How You Can Help During the Coronavirus Outbreak

how you can help during the coronavirus outbreak

Learn 10 ways that you can help others during the Coronavirus outbreak, many of which you can do while staying in quarantine or shelter in place.

How can I help? What can I do? I feel helpless. These questions keep circling in my mind day after day. I am watching the COVID-19 cases and deaths rise and I feel helpless. Watching healthcare professionals plead for personal protective equipment (PPE) crushes my soul. Listening to families tell the stories of watching their loved ones die and not being able to hold their hands one last time shatters my heart into a thousand pieces. 

This sucks. This is the time for those of us who CAN to DO. So, what can we do to help while being quarantined at home? I found we can do quite a few things, big and small. Easy and difficult. But for those of us who can, we will make a difference during this horrific moment in our lives. Here’s how you can help.

feeding america how you can help
Photo courtesy of Feeding America

Feeding America

From Seattle to New Rochelle, from Baton Rouge to San Francisco, food banks across the country are doing what they do best – feeding people in need within their communities. The Feeding America network is the largest hunger-relief organization in the United States including in disasters and national emergencies.

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Meals on Wheels

Vulnerable seniors are at the greatest risk amid COVID-19. Local Meals on Wheels programs are on the front lines every day, focused on doing all they can to keep older Americans safe and nourished in communities across the country. The costs and efforts needed to protect seniors from COVID-19 require additional emergency funds, and that is why we are asking federal lawmakers, corporations, foundations and the general public to remember these vulnerable seniors in our national response. You can help by volunteering, donating, or advocating.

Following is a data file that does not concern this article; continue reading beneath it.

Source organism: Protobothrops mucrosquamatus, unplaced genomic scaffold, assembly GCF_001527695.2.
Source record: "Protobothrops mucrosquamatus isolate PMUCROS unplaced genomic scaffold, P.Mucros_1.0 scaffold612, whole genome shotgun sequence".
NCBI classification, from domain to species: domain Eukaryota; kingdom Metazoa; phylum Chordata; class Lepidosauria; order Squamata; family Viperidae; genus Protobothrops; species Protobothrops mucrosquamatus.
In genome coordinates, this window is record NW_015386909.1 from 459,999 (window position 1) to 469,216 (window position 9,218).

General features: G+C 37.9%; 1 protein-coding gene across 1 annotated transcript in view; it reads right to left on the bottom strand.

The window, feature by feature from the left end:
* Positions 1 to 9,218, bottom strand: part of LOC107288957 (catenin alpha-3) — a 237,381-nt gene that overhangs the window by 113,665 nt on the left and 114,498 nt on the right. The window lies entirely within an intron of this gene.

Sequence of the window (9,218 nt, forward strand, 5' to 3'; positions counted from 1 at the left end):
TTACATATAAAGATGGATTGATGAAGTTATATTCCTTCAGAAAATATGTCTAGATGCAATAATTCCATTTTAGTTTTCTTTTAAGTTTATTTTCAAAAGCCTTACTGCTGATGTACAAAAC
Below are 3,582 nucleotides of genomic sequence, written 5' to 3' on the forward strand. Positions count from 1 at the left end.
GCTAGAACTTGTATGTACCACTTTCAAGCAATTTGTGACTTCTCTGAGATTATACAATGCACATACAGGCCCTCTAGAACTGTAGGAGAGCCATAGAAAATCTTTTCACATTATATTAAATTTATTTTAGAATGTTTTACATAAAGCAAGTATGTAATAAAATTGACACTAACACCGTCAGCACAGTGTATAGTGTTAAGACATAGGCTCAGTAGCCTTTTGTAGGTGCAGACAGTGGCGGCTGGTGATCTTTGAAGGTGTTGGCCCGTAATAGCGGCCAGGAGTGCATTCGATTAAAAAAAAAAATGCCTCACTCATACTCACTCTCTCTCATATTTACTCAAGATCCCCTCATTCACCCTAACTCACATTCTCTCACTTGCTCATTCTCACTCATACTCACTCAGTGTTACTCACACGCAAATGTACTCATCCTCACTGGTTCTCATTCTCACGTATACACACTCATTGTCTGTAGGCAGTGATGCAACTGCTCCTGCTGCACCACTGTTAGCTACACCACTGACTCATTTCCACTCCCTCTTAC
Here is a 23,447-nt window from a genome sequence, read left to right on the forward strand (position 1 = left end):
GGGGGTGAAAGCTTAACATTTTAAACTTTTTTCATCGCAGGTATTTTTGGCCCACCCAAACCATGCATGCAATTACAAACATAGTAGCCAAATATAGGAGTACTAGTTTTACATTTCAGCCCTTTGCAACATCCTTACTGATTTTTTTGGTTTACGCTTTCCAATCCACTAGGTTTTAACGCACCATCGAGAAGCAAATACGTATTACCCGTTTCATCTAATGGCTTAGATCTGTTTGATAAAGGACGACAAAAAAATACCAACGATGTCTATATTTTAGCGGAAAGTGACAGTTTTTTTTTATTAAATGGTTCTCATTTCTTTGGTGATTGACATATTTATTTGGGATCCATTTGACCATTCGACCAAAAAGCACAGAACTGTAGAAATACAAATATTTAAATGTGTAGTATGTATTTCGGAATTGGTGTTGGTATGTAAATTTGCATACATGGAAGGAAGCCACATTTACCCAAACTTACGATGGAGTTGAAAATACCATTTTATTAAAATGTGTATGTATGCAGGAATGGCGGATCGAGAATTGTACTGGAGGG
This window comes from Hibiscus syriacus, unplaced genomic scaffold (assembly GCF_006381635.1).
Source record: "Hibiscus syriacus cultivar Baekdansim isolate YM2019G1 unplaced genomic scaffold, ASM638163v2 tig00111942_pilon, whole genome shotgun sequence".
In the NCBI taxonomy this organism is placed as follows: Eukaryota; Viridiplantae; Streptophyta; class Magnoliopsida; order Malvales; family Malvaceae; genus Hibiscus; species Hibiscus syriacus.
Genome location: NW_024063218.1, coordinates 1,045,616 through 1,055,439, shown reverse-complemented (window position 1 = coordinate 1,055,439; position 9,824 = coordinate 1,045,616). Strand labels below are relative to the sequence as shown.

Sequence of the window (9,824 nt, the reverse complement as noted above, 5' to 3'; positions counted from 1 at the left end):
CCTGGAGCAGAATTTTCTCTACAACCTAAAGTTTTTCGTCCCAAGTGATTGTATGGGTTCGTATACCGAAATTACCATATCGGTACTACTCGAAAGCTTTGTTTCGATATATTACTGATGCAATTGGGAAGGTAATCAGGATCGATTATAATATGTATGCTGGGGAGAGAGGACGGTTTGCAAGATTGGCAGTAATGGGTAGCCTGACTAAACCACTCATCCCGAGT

how you can help american red cross blood storage
Photo courtesy of the American Red Cross

Donate blood

The American Red Cross now faces a severe blood shortage due to an unprecedented number of blood drive cancellations during this coronavirus outbreak. Healthy individuals are needed to donate now to help patients counting on lifesaving blood. Donating blood is a safe process and people should not hesitate to give or receive blood. Call ahead to make sure you can get an appointment, as many locations are reporting a surge in donations and there may be wait times. Going in right when the open is your best bet.

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Help local businesses

Buy gift cards/certificates to local businesses that have been impacted. Many restaurants are now offering delivery and contact-free pick-up. Many of our local businesses are owned and staffed by our neighbors and friends. 

how you can help little free library
Photo courtesty of

Little Free Library

Start or find a neighborhood Little Free Library. Little Free Library is a nonprofit organization that inspires a love of reading, builds community, and sparks creativity by fostering neighborhood book exchanges around the world. As many libraries are now closed, this is a great way to share and exchange books with neighbors. Remember to use COVID-19 hygiene practices.

Write letters to the elderly